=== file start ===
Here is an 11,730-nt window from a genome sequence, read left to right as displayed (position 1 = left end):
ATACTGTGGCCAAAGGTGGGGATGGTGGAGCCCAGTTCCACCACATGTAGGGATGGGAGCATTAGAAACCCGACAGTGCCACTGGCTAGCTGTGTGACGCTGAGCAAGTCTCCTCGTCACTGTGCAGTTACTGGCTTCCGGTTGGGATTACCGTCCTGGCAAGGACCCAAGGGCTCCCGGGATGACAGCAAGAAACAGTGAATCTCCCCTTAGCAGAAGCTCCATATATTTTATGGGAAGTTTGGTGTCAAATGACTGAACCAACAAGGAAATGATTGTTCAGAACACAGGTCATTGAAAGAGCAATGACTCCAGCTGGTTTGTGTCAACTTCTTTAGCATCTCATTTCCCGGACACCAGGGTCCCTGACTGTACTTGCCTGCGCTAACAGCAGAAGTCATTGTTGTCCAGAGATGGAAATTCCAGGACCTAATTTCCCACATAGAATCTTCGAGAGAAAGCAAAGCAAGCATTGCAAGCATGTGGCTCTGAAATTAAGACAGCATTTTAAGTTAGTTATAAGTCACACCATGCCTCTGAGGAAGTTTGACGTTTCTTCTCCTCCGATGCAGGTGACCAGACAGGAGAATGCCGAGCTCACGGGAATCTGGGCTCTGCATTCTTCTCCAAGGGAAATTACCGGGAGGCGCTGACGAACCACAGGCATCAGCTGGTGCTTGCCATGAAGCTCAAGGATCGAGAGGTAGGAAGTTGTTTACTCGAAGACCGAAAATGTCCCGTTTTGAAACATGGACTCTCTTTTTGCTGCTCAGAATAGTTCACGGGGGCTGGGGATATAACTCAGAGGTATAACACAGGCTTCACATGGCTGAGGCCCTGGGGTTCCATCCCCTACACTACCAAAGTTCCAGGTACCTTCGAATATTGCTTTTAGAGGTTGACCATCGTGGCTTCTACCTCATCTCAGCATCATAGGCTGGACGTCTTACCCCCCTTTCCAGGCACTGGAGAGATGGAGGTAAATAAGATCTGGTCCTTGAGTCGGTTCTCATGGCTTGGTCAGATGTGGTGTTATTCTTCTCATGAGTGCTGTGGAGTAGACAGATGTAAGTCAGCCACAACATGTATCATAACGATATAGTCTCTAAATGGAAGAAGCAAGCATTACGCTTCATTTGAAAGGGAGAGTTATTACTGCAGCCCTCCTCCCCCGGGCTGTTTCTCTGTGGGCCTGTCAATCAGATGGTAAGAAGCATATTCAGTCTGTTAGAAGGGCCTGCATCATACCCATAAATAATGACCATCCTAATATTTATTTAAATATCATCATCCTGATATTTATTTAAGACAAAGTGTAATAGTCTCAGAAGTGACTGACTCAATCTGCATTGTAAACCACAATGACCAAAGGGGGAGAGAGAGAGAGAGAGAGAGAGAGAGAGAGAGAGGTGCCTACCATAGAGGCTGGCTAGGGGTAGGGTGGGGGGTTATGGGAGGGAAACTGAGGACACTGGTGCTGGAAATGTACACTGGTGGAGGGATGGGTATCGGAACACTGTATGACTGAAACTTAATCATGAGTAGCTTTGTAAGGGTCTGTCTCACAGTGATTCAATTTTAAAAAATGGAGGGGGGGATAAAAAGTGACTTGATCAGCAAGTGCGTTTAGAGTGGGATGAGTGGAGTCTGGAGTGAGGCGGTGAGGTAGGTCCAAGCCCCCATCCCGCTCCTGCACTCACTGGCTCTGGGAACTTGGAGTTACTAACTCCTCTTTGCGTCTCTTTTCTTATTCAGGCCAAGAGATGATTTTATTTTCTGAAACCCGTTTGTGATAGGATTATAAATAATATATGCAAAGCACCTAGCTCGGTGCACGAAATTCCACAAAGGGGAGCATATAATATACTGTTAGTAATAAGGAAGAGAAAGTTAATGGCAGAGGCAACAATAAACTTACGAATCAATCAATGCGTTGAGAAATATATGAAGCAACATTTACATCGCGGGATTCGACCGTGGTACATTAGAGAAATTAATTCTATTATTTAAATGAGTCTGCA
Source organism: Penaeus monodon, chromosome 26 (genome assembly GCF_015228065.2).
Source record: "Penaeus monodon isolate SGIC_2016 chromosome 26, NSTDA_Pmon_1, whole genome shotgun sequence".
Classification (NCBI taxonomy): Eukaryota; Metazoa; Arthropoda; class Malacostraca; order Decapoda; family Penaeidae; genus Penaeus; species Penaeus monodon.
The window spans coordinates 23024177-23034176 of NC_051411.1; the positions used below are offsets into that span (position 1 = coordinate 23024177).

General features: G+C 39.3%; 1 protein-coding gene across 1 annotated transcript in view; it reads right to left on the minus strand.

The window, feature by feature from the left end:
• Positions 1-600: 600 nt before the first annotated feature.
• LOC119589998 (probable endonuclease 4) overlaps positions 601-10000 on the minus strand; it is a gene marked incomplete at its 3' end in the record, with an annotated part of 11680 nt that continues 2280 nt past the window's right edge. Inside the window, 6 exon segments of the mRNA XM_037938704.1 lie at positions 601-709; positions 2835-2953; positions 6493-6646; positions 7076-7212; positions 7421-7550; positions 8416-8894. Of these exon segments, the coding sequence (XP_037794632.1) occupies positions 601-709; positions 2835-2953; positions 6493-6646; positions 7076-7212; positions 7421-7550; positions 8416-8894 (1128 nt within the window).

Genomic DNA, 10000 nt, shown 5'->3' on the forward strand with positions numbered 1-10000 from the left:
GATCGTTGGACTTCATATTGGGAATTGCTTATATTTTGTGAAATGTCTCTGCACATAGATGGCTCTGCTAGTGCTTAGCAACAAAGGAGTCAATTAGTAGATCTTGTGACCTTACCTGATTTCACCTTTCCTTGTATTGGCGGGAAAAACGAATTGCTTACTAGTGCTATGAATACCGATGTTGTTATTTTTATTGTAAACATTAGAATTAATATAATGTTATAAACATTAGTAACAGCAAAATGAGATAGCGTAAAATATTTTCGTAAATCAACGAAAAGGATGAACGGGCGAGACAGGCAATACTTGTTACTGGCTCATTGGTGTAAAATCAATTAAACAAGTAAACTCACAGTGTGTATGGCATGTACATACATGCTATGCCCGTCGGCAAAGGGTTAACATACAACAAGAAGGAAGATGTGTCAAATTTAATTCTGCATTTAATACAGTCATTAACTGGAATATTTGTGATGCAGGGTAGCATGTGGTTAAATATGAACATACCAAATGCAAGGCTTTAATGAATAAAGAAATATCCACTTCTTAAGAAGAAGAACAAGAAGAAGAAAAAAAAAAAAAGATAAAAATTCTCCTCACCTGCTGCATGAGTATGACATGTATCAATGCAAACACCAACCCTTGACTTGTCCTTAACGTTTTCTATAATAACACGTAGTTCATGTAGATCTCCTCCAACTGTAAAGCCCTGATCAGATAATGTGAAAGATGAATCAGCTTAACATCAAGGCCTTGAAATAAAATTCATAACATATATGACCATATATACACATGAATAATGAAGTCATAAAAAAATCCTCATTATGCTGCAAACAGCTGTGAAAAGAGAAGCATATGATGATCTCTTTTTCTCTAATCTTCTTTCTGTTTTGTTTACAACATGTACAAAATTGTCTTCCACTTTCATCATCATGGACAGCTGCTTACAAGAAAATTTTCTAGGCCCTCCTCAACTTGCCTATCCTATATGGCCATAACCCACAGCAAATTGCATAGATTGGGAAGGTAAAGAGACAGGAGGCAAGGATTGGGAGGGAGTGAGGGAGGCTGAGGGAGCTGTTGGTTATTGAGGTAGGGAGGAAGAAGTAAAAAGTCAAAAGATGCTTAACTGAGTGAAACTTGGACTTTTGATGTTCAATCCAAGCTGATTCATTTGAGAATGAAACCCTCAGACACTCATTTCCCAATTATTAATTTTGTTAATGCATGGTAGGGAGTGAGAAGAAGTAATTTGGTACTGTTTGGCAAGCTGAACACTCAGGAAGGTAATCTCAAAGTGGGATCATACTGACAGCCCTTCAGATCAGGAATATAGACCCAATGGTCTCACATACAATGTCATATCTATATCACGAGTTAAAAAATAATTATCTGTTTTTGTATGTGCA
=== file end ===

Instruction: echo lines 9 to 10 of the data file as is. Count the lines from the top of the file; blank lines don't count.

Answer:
• Positions 1-600: 600 nt before the first annotated feature.
• LOC119589998 (probable endonuclease 4) overlaps positions 601-10000 on the minus strand; it is a gene marked incomplete at its 3' end in the record, with an annotated part of 11680 nt that continues 2280 nt past the window's right edge. Inside the window, 6 exon segments of the mRNA XM_037938704.1 lie at positions 601-709; positions 2835-2953; positions 6493-6646; positions 7076-7212; positions 7421-7550; positions 8416-8894. Of these exon segments, the coding sequence (XP_037794632.1) occupies positions 601-709; positions 2835-2953; positions 6493-6646; positions 7076-7212; positions 7421-7550; positions 8416-8894 (1128 nt within the window).